World List of Lophogastrida, Stygiomysida and Mysida
This World List of all species of Lophogastrida, Stygiomysida and Mysida ever described, is part of the World Register of Marine Species (WoRMS), a global initiative to provide a register of all marine organism names.
This site has the following aims:
- to provide an authorative catalogue of the world's lophogastrid, stygiomysid and mysid species
- to promote stability in nomenclature
- to act as a tool for higher taxonomic revisions and regional monographs
- to provide a base link for other online databases
- to provide additional information - e.g. distribution records - for all species
The peracarid crustacean orders Mysida, Lophogastrida and Stygiomysida were formerly grouped under the name "Mysidacea". Although the treatment in three separate orders is now accepted, we have chosen to present mysids, lophogastrids and stygiomysids in the same web interface. The higher classification (orders, families, subfamilies) follows Meland & Willassen (2007), and the fossil order of Pygocephalomorpha is also included in the database.
Mysids, lophogastrids and stygiomysids are shrimplike in appearance, the majority of species being between 5 mm and 25 mm in length. Due to the presence of oostegites forming a ventral female marsupium, mysids are often referred to as opossum shrimp. The "Mysidacea" have earlier been allied with decapods, euphasiids, stomatopods, and even nebaliaceans (see Tattersall & Tattersall, 1951, for taxonomic history), but are readily distinguished from other shrimplike crustaceans, and also the remaining Peracarida, by the presence of a statocyst in the proximal part of the endopods of the uropods. Since this balance organ is missing in the more "primitive" mysid families (Lophogastridae, Gnathophausiidae, Eucopiidae and Petalophthalmidae) some confusion can arise, but they are still easily distinguished from euphasiids and carideans by the presence of a well developed brood pouch in mature females.
Mysids have a worldwide distribution. Most species are free living and marine, the majority of species inhabiting coastal and open sea waters. A few species are adapted to continental fresh water, and these are also included in the database. Some species, as seen in the tribe Heteromysini, have also taken on a commensal habit, often described in association with sponges, sea anemones, corals, and hermit crabs. Several taxa have also been described from different groundwater habitats, marine and anchialine caves. In addition to having pelagic forms, mysid species are often found associated with the benthic boundary layer (the hyperbenthos, sensu Mees & Jones, 1997), burrowing, or hovering immediately above or resting on the sediment surface. The majority of Mysidacea are filter feeders and generally regarded as omnivores, feeding on algae, detritus, and zooplankton (Mauchline, 1980). Pelagic forms filter particles during swimming while benthic species, common for the tribe Erythropini, are often seen feeding on small particles which they collect by grooming their carapace and legs (Fosså, 1986). In other species tendencies towards a strict carnivorous habit are observed, and then often seen as scavengers, feeding on carcasses of polychaetes, copepods, amphipods and even other mysids, but true predators on zooplankton are also described (Tattersall & Tattersall, 1951).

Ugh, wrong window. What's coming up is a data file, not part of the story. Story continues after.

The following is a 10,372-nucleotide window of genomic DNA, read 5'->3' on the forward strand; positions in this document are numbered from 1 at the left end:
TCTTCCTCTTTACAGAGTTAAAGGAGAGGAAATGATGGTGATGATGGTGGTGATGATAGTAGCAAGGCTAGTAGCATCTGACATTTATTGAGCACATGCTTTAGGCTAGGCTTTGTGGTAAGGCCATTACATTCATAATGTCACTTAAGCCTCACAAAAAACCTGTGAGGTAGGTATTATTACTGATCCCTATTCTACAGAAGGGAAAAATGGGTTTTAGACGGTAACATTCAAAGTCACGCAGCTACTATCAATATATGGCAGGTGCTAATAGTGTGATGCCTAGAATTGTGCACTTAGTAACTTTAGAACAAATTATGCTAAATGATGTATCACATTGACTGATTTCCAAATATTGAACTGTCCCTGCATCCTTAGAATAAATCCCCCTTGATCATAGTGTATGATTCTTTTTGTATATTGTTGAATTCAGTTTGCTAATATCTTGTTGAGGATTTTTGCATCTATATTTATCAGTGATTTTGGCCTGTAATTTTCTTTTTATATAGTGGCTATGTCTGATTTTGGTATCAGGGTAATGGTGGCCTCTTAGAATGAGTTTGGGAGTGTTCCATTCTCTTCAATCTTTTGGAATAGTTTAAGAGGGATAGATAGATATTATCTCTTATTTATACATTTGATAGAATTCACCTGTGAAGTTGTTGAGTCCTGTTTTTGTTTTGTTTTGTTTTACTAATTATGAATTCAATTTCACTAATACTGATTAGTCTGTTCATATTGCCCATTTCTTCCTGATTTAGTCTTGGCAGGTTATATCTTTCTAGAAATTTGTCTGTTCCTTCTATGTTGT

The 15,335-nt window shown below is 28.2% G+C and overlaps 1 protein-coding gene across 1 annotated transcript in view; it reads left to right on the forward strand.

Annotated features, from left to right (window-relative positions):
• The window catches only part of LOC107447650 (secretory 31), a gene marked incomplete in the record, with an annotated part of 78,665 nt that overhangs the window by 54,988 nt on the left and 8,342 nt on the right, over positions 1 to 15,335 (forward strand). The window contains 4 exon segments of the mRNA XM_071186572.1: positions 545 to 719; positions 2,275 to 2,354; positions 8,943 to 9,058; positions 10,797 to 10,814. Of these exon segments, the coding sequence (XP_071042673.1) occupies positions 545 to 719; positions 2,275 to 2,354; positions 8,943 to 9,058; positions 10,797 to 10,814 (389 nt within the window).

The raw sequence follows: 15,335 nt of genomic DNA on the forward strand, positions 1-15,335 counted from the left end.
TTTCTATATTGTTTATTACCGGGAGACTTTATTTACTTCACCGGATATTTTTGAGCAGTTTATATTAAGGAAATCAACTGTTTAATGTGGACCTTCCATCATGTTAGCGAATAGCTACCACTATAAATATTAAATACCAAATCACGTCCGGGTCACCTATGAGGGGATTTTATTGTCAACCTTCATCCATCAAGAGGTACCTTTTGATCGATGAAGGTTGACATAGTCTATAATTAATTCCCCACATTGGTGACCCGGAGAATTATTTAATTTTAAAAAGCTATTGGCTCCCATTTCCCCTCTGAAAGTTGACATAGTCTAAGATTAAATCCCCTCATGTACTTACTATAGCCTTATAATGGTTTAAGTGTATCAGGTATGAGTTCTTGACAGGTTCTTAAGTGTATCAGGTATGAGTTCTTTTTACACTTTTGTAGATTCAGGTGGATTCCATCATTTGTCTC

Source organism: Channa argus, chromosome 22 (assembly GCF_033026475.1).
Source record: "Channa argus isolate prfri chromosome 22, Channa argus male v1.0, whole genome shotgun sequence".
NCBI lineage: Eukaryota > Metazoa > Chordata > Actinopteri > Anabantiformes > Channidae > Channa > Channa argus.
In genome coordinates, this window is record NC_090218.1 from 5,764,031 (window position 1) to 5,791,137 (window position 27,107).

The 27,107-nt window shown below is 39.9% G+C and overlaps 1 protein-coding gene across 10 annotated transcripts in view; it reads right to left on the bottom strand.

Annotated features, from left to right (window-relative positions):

The order Mysida (2 families, 176 genera, 1130 species) contains the largest number of species across the most diversity of habitats, with species found in subterranean, fresh, brackish, coastal, and surface to deep-sea habitats. For a review of the freshwater mysids, see : Porter, M.L., K. Meland, & W. Price. 2008. Global diversity of mysids (Crustacea-Mysida) in freshwater. Hydrobiologia 595: 213-218. In comparison, the Lophogastrida (3 families, 7 genera, 53 species) are mainly meso- to bathypelagic while the Stygiomysida (2 families, 2 genera, 16 species) are found primarily in subterranean waters.
The taxonomy in the database is edited and updated by volunteer experts, assisted by the database management team. Currently there are 1,906 name records, of which 1,244 are valid names, the rest invalid synonyms, nomina dubia, etc. The editors aim to resolve all conflicting or out of date records promptly when noticed, and we hope you will tell us about any duplications or other confusions you find. Taxonomists are encouraged to send us a copy of new publications so that we can see the details of new and changed nomenclature. If you happen to disagree with any of our editing decisions, please help us by making a reasoned case for any alternative you suggest. Fossil names are also included.
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If any data constitutes a substantial proportion of the records used in secondary analyses (i.e. more than 25% of the data are derived from this source, or the data are essential to arrive at the conclusion of the analysis), the editors of the database should be contacted. Contacting us directly may be useful in case additional data may strengthen the analysis or features of the data are important to consider but may not have been apparent from the metadata.